President Obama unveiled a new portal for ConnectED, his E-rate project that aims to involve the tech sector in helping to boost schools’ and libraries’ Internet and tech capabilities. The program will have a new “E-rate specialist,” reports Education Week, which will be funded by the Broad Foundation. Because hey! Look! Philanthropy shapes policy. The New York Times has a puff piece on the FCC’s plans for better WiFi access in schools, with nary a mention of Net Neutrality.
Obama invited Tumblr founder David Karp to the White House this week, where we learned that his daughter Sasha has been violating the site’s TOS (and COPPA) by using Tumblr before she turned 13. But hey, what’s a little violation of the Computer Fraud and Abuse Act among friends, right?
The US House of Representatives has delayed voting on a bill that would allow schools to opt out of nutritional standards in school lunches.
House Majority leader Eric Cantor (R-VA) was defeated in a primary race this week – normally not something I’d report (even though Cantor has been a major supporter of charter schools and vouchers). But I guess this counts as “education news” as the candidates for his seat – Tea Party-backed Republican David Brat and his Democratic opponent Jack Trammell – are both professors at Randolph Macon College.
School Sports Team
Former UNC basketball star Rashad McCantsclaims that he took “paper classes” at the school in order to maintain eligibility. (These classes required only writing a term paper, which was actually written by a tutor.)
Julius Nyang’oro, a former chair of the UNC’s department of African and Afro-American studies, will cooperate with an investigation into academic fraud related to student athletes.
The class action lawsuit by student athletes against the NCAA started this week. A primer.
MOOCs and Other Online Endeavors
Announcing Unizin: “Unizin is a strategic move by universities to assert greater control and influence over the digital-learning landscape than would otherwise be possible by any single institution." The four founding institutions are Colorado State University, Indiana University, the University of Florida, and the University of Michigan. Why Unizin?:
As professors and members of the academy, we want to support faculty and universities by ensuring that universities and their faculty stay in control of the content, data, relationships, and reputations that we create. As we look at the rapidly emerging infrastructure that enables digital learning, we want to bias things in the direction of open standards, interoperability, and scale. Unizin is about tipping the table in favor of the academy by collectively owning (buying, developing, and connecting) the essential infrastructure that enables digital learning on our campuses and beyond.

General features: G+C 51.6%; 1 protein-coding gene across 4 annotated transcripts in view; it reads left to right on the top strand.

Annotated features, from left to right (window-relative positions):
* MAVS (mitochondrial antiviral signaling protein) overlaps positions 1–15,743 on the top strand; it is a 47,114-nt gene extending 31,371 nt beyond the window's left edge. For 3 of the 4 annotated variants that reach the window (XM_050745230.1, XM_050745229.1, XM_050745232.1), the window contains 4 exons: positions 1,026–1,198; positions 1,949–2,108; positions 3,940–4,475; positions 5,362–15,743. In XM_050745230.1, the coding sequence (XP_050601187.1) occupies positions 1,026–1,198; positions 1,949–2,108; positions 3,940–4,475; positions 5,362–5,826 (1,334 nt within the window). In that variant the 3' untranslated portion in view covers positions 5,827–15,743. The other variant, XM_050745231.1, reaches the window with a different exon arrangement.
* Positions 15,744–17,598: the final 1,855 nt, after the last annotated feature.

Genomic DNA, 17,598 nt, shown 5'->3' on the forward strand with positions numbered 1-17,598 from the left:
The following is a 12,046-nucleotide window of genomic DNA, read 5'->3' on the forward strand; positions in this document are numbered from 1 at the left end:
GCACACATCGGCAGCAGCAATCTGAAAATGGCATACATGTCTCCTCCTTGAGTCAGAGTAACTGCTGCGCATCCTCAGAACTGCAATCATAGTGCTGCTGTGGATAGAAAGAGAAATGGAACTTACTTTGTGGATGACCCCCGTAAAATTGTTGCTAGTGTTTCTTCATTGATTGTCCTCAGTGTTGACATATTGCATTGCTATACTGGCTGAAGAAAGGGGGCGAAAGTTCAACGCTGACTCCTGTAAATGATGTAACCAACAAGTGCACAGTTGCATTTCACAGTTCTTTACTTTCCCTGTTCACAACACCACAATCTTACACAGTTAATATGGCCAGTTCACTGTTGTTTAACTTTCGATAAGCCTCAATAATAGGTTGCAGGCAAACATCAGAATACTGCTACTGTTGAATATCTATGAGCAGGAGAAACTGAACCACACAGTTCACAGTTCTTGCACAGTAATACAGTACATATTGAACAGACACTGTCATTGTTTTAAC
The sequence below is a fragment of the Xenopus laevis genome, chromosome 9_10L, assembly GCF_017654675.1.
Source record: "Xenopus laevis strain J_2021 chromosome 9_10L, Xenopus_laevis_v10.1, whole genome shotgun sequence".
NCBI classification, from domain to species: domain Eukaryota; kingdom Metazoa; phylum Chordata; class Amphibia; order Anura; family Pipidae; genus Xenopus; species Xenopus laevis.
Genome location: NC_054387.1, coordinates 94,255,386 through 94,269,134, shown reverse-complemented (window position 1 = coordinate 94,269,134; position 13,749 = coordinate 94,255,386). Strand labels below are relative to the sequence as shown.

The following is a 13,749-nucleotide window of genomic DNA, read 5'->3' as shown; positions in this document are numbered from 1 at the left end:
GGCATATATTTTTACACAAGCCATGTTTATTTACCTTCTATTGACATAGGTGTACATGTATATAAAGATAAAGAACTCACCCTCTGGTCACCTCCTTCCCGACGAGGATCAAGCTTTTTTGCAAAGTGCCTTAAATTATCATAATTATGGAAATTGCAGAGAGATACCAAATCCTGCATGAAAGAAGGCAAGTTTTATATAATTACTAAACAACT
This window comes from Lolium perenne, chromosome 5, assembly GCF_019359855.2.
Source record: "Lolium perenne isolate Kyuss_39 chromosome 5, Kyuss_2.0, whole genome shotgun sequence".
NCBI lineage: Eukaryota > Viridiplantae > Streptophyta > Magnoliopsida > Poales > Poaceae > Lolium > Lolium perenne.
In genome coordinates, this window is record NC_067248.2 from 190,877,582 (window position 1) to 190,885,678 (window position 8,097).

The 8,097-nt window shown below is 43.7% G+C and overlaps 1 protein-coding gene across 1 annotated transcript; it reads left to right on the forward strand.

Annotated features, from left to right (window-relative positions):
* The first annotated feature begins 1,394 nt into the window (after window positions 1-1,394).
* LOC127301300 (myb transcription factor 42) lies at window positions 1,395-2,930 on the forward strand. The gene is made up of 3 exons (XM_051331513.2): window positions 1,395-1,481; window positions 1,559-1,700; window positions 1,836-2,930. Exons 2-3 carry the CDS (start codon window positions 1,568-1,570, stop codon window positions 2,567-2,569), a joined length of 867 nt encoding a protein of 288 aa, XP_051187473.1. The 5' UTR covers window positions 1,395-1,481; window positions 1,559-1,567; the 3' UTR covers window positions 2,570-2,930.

Lund University has joinedCoursera.
From the HR Department
Jill Abramson, recently ousted editor of The New York Times, has a new teaching gig at Harvard.
Marilee Jones, the dean of admissions at MIT, has resigned after admitting she’d made up her education credentials.
New CUNY Chancellor James Milliken will live in a $18,000/month apartment rent-free.
Attorney and VC Miriam Rivera has joined the Minerva Project as COO.
Elsewhere on Campus
The City College of San Francisco has won a reprieve in its battle over accreditation, which was supposed to be revoked this summer. Now the Accrediting Commission for Community and Junior Colleges has shifted its rules, making it possible for CCSF to keep its doors open – a move that isn’t terribly surprising considering how politically charged this issue has become.
“24 Georgia Middle-Schoolers Suspended For Talking About Dress-Code Insubordination on Facebook” – the principal called their plans a “terrorist threat.”
An admin at the University of Virginia Law Schoolaccidentally emailed a spreadsheet to a student listserv containing “each student’s grade-point average, class rank, political affiliation, and much more.” Oops.
The Jersey City school district is investigating how a charter school got its hands on personal information of students in the district, including “students’ names, addresses, phone numbers, dates of birth and possibly even social security numbers.”
Upgrades and Downgrades
Meanwhile… “A Company Has Designed A Bulletproof Blanket To Protect Kids During School Shootings.” Because what else could we possibly do to stop the madness of gun violence?!
No, a chatbot did not pass the Turing Test. (Perhaps all the journalists who parroted the news fell for the story, not because AI is getting better but because humans - particularly journalists - are becoming more robotic.)
Anonymous messaging app Secretsays it plans to expand into schools which is such a mindblowingly awful idea I don’t even know where to start.